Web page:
Imran Khan and his government have been upping the war rhetoric in recent days over India's move on Jammu and Kashmir

Late Monday evening, the headlines went up: 'Pakistan would not be the first to use nuclear weapons against India: Imran Khan'. Coming at a time when Islamabad has upped its sabre-rattling over the Indian government's move to revoke Jammu and Kashmir's special status, the Pakistani prime minister's comment was, rightly so, seen to be of great importance.

Especially so because several voices from within Pakistan -- including that of Imran Khan -- have in the recent days have come close to threatening nuclear war with India. At the heart of Pakistan's recent war-mongering is its frustration over being unable to internationalise India's recent actions with regards to Jammu and Kashmir -- most world powers have refused to comment on the issue, which they say is New Delhi's internal matter.

And so it is that Imran Khan has been forced to take on the role of Kashmir's "global ambassador", one who is hell-bent on "exposing" Indian "atrocities" in the region. And, as the "global ambassador" of Kashmir, Imran has time and again "warned" of the consequences of a nuclear conflict with India.


It was against this backdrop that news flashed Monday evening about a comment Imran Khan had made with regards to Pakistan's use of nuclear weapons. All the initial news flashes were based on a report put out by UK-based news agency Reuters.

"PM Khan: Pakistan would not use nuclear weapons first, amid tensions with India," Reuters headlined its report, published shortly after 8pm Monday. If true, Imran Khan's statement marked a dramatic development with regards to Pakistan's nuclear doctrine.

Like most countries, Islamabad has been ambiguous about its strategy on the use of nuclear weapons. However, it is widely believed that if Pakistan were back into a corner in a conventional war, its military wouldn't shy away from pressing the metaphorical nuclear button.

In fact, during the 1999 Kargil conflict, US intelligence told then US president Bill Clinton that Pakistan was preparing its nuclear weapons for possible use against India.

So, if Imran Khan did say what he was reported to have said on Monday that would turn on its head how Pakistan's nuclear doctrine is seen. So, did Imran Khan really say Pakistan would not use nuclear weapons first against India?

The truth is murkier.

Shortly after the Reuters report on Imran Khan's comment set Twitter on fire, a video of the speech Reuters was quoting from. In the video, which is of Imran Khan addressing a Sikh convention in Lahore, the Pakistani prime minister is heard ranting about India and its recent moves in Kashmir and the problematic "ideologies" that are currently in power in Delhi.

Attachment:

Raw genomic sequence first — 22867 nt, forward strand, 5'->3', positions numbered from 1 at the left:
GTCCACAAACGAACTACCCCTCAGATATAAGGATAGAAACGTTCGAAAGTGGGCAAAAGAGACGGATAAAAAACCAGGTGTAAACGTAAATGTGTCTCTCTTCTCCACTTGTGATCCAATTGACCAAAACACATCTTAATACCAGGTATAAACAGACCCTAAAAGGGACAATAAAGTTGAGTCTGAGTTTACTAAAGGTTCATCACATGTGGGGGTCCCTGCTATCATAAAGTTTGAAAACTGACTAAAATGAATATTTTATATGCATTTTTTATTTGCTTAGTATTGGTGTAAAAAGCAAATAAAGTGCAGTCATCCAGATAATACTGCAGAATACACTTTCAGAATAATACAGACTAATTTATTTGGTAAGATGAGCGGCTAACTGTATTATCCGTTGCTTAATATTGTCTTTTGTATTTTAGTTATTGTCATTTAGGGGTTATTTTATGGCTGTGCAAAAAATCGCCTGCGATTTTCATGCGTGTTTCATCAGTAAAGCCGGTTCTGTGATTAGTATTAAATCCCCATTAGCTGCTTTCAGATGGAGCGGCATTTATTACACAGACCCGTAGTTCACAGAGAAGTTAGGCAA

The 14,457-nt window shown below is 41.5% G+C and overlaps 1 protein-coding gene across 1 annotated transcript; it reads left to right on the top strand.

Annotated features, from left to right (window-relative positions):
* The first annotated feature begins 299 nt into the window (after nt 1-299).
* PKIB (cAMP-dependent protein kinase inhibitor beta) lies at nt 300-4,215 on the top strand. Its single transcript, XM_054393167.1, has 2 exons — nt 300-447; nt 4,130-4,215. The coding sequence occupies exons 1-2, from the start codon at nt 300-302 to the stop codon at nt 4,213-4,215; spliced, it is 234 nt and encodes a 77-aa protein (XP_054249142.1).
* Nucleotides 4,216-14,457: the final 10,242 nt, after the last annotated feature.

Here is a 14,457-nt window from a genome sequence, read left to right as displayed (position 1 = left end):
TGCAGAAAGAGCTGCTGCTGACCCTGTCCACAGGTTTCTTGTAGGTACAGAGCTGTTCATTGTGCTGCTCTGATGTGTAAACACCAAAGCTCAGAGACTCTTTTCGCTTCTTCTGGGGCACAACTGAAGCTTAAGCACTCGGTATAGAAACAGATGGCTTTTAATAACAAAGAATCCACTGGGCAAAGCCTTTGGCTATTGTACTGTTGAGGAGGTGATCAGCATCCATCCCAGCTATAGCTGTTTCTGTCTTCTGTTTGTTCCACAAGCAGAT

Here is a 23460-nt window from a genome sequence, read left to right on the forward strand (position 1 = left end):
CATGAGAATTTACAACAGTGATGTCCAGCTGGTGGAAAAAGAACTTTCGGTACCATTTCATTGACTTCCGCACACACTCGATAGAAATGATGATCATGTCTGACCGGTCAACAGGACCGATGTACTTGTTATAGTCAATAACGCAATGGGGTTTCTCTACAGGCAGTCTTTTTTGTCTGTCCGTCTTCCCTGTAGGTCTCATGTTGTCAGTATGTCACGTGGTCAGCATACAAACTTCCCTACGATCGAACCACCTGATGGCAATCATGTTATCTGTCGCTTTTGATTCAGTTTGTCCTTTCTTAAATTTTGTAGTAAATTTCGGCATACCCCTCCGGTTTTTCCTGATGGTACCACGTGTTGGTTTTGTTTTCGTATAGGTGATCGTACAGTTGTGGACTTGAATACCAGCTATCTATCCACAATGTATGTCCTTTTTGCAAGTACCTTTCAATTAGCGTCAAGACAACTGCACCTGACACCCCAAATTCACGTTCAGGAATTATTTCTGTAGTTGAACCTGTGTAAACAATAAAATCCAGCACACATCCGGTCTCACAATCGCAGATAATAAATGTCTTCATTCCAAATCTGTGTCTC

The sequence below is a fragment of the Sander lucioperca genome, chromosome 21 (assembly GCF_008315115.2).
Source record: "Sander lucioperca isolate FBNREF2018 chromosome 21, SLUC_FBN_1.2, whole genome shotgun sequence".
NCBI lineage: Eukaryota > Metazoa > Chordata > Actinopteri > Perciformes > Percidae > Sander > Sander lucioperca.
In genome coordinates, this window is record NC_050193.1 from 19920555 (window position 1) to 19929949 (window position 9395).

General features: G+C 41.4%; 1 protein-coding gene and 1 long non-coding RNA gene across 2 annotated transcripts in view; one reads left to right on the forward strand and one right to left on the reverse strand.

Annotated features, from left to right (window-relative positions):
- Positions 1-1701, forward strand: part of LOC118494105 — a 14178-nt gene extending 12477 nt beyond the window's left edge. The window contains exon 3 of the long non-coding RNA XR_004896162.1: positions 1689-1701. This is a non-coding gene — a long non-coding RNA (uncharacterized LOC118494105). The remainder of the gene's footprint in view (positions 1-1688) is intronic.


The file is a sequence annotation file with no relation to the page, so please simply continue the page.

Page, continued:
Around four minutes into the video come the comments Reuters seemed to have picked its headline from: "Hum do nuclear armed mulk hai... Agar ye aage tensions badhti hai toh duniya ko khatra ha isse... humari taraf se kabhi koi kisi taraf pehel nahi hogi..." [We are two nuclear-armed nations... if these tensions worsen, then it won't bode well for the world... there won't be a first from our side].

There won't be a first from our side. That, literally, is what Imran Khan said. Was he actually saying Pakistan would not be the first to use nuclear weapons? Maybe. Was he merely saying that Pakistan wouldn't be the aggressor during the current tensions with India? Maybe.

There's many maybes involved over a comment that does not qualify to be in the league of craft statements filled with innuendos that world leaders are often known to make.

Want an example of what such a statement is like? Look at the Rajnath Singh. At an event in Pokhran recently, the Indian defence minister said New Delhi has steadfastly followed a policy of no first use of nuclear weapons so far. What happens in the future, however, he said, "depends on the circumstances".

That is how countries announce subtle shifts in their strategic policies. Not by open-to-interpretation statements like Imran's that may sound different to different ears.

So, has Pakistan PM Imran Khan hinted at a shift in his country's nuclear doctrine? Looking just at his comments from Monday, that would be a stretch.